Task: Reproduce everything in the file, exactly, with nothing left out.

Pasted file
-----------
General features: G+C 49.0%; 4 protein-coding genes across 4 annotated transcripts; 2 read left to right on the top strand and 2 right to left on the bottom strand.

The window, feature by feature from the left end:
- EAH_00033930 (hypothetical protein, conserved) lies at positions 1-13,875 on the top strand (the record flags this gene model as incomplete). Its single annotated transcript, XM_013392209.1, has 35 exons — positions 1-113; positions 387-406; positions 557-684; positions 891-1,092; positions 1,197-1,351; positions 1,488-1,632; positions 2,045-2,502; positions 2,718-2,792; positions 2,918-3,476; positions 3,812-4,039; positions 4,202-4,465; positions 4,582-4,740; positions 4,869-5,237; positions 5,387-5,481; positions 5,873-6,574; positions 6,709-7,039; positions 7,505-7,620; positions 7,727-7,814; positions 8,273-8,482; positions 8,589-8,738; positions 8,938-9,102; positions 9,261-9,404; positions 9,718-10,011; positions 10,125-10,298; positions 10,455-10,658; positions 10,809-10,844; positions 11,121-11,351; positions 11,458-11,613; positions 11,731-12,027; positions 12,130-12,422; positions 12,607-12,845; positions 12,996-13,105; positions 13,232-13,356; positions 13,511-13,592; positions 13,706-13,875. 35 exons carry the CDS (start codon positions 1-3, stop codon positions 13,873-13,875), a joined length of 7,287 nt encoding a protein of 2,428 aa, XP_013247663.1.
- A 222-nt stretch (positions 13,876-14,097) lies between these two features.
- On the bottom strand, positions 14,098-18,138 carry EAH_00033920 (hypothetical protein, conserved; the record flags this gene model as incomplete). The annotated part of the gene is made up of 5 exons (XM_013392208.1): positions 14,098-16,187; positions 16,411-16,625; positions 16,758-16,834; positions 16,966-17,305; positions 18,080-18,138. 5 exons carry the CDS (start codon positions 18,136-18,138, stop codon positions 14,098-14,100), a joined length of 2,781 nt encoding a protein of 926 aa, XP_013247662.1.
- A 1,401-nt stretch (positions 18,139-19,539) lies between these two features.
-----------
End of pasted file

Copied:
General features: G+C 49.0%; 4 protein-coding genes across 4 annotated transcripts; 2 read left to right on the top strand and 2 right to left on the bottom strand.

The window, feature by feature from the left end:
- EAH_00033930 (hypothetical protein, conserved) lies at positions 1-13,875 on the top strand (the record flags this gene model as incomplete). Its single annotated transcript, XM_013392209.1, has 35 exons — positions 1-113; positions 387-406; positions 557-684; positions 891-1,092; positions 1,197-1,351; positions 1,488-1,632; positions 2,045-2,502; positions 2,718-2,792; positions 2,918-3,476; positions 3,812-4,039; positions 4,202-4,465; positions 4,582-4,740; positions 4,869-5,237; positions 5,387-5,481; positions 5,873-6,574; positions 6,709-7,039; positions 7,505-7,620; positions 7,727-7,814; positions 8,273-8,482; positions 8,589-8,738; positions 8,938-9,102; positions 9,261-9,404; positions 9,718-10,011; positions 10,125-10,298; positions 10,455-10,658; positions 10,809-10,844; positions 11,121-11,351; positions 11,458-11,613; positions 11,731-12,027; positions 12,130-12,422; positions 12,607-12,845; positions 12,996-13,105; positions 13,232-13,356; positions 13,511-13,592; positions 13,706-13,875. 35 exons carry the CDS (start codon positions 1-3, stop codon positions 13,873-13,875), a joined length of 7,287 nt encoding a protein of 2,428 aa, XP_013247663.1.
- A 222-nt stretch (positions 13,876-14,097) lies between these two features.
- On the bottom strand, positions 14,098-18,138 carry EAH_00033920 (hypothetical protein, conserved; the record flags this gene model as incomplete). The annotated part of the gene is made up of 5 exons (XM_013392208.1): positions 14,098-16,187; positions 16,411-16,625; positions 16,758-16,834; positions 16,966-17,305; positions 18,080-18,138. 5 exons carry the CDS (start codon positions 18,136-18,138, stop codon positions 14,098-14,100), a joined length of 2,781 nt encoding a protein of 926 aa, XP_013247662.1.
- A 1,401-nt stretch (positions 18,139-19,539) lies between these two features.